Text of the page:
Tides and Currents Again

Monday, June 20th

For the first time since Troy, NY, we really felt the effect of the tides today. The St. Lawrence is a large and fast-flowing river, especially in the narrow sections. But below Trois-Rivières, the effects of the tides can also be felt. On this stretch of river, the flow downriver is interrupted by a reverse flow for a couple of hours each tide cycle, caused by the high tide downstream.

These currents can be swift, and can be a serious problem for a slow boat if not timed correctly. There are tide tables and current atlases that can be used to estimate the exact direction (set) and speed (drift) of the current in any one-hour window at any spot on the chart. Then you can factor in your boats normal speed and calculate when is the best time to leave so you have the largest possible fair (favorable) current for most of the trip.

Fortunately, one of our guide books did all the math for us, and all we had to do was pick our starting point, destination and boat speed, then read from a table when to leave. Today it was 8 hours before low tide in Quebec City, which was at 2:16 PM. That meant getting underway at 6:15 AM. Ouch.

But the calculation was correct, and we made the 67-mile leg from Trois-Rivières to Quebec City almost exactly on time. We typically travel at an economical speed of 7.5 knots. With the engines set for that speed, our actual speed over ground (SOG) at one point was showing over 13 knots.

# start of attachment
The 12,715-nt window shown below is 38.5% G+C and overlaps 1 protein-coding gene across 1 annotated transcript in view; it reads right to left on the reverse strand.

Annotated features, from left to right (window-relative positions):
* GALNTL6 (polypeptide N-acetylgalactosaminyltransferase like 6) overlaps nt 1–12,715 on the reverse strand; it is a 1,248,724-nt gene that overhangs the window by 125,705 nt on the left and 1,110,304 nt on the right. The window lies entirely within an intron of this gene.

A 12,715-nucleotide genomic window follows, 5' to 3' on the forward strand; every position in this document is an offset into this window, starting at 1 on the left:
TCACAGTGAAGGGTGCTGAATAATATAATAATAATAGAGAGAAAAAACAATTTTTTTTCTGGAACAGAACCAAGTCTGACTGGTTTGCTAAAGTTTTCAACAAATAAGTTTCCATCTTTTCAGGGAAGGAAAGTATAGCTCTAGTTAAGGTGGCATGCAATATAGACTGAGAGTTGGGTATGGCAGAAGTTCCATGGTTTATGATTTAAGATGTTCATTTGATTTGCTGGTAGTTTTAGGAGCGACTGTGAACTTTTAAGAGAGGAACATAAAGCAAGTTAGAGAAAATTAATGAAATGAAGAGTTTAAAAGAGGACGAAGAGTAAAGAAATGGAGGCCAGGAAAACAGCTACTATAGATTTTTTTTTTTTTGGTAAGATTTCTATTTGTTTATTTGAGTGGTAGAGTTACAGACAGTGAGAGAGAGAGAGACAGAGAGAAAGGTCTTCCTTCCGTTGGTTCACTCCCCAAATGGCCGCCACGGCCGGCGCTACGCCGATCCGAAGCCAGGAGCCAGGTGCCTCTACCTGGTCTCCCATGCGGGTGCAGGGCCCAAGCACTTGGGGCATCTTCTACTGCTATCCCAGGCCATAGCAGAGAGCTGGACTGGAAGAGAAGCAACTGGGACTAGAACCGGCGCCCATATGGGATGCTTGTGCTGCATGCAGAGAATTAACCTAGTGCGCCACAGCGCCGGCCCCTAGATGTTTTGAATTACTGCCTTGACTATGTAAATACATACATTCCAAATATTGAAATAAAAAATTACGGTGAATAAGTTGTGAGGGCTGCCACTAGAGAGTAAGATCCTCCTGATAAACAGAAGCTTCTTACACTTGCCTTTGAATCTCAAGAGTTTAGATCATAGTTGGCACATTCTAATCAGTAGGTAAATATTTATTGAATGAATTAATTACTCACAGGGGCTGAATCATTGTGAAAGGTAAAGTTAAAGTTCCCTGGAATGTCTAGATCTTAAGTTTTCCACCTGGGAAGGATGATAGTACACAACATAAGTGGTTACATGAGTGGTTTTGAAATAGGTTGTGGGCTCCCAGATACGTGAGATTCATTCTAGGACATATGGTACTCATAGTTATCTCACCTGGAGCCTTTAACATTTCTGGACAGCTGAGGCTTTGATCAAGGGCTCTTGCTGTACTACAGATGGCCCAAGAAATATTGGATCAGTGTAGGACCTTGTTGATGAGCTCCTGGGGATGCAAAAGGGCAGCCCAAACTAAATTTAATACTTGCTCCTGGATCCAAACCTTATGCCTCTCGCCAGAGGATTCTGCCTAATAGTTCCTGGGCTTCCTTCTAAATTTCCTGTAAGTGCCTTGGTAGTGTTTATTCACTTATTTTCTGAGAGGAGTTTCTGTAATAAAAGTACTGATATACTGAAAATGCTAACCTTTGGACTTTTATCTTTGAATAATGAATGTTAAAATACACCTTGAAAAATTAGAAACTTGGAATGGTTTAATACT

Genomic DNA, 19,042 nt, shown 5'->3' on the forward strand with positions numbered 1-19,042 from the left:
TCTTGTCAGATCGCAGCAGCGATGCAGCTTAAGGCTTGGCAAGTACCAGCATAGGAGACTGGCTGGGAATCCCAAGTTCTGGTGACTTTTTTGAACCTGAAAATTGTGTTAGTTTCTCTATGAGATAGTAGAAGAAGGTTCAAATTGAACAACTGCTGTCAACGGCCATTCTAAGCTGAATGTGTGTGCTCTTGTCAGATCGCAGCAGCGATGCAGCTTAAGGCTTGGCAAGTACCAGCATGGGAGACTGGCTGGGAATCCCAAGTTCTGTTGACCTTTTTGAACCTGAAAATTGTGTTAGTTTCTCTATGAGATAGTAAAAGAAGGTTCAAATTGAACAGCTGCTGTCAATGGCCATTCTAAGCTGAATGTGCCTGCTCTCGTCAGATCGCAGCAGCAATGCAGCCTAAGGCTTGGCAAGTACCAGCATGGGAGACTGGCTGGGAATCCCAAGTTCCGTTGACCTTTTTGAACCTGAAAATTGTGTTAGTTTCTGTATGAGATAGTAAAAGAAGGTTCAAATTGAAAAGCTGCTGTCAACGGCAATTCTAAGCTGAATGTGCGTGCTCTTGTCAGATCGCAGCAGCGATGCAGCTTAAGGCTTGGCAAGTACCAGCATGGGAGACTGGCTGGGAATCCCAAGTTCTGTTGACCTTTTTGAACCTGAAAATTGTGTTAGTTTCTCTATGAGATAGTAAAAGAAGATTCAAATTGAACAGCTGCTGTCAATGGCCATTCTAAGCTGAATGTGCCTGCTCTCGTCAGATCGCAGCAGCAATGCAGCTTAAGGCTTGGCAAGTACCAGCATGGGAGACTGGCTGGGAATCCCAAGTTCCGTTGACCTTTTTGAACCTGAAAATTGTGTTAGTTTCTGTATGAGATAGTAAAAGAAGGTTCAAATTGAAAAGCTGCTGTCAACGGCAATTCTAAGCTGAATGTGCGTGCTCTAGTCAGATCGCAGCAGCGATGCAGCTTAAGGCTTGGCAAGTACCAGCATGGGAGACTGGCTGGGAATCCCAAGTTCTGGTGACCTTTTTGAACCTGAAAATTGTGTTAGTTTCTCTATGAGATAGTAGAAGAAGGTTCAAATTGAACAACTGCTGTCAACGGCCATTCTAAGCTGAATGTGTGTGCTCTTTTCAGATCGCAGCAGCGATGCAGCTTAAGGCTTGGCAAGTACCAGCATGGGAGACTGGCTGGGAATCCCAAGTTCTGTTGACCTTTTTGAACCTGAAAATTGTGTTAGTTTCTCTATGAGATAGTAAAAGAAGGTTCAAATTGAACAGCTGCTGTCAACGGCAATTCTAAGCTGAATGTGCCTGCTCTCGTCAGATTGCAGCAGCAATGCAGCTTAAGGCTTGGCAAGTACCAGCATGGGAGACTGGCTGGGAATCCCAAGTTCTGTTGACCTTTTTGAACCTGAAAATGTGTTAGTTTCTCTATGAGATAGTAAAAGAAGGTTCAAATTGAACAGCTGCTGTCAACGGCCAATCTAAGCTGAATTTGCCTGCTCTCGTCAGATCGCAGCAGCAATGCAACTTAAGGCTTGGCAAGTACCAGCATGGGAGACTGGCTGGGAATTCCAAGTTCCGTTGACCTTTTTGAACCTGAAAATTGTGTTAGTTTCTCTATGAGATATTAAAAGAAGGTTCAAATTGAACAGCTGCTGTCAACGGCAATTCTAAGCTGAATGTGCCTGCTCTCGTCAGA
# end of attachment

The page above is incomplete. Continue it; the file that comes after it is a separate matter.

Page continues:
Cruising at over 13 knots

Our destination was the Port of Quebec Marina in Quebec City. It’s right downtown below the old, walled city.

Arriving at Quebec

The marina is enormous. It has its own lock at the entrance to keep the marina at a constant level, rather than rise and fall with the 15-foot tides.

marina looking east
marina looking west

Entering the lock and then, entering the tight slip at the far end of the marina and down a long fairway, was complicated by a 22-knot Southwest wind with gusts to 32 knots. This would be a challenge for most boats, but Cygnus is especially affected by wind. It seemed the whole marina turned out to watch me attempt this feat. Fortunately there was a competent dock hand and another friendly boater ready to take lines from my own highly-trained crew, and we made a perfect landing (on the third try) without hitting any other boats. The crowd cheered.

The plan is to recuperate here in Quebec City for two or three days before we hit the most challenging and remote portions of the trip.

  • Miles traveled: 760.3
  • Engine Hours: 115.9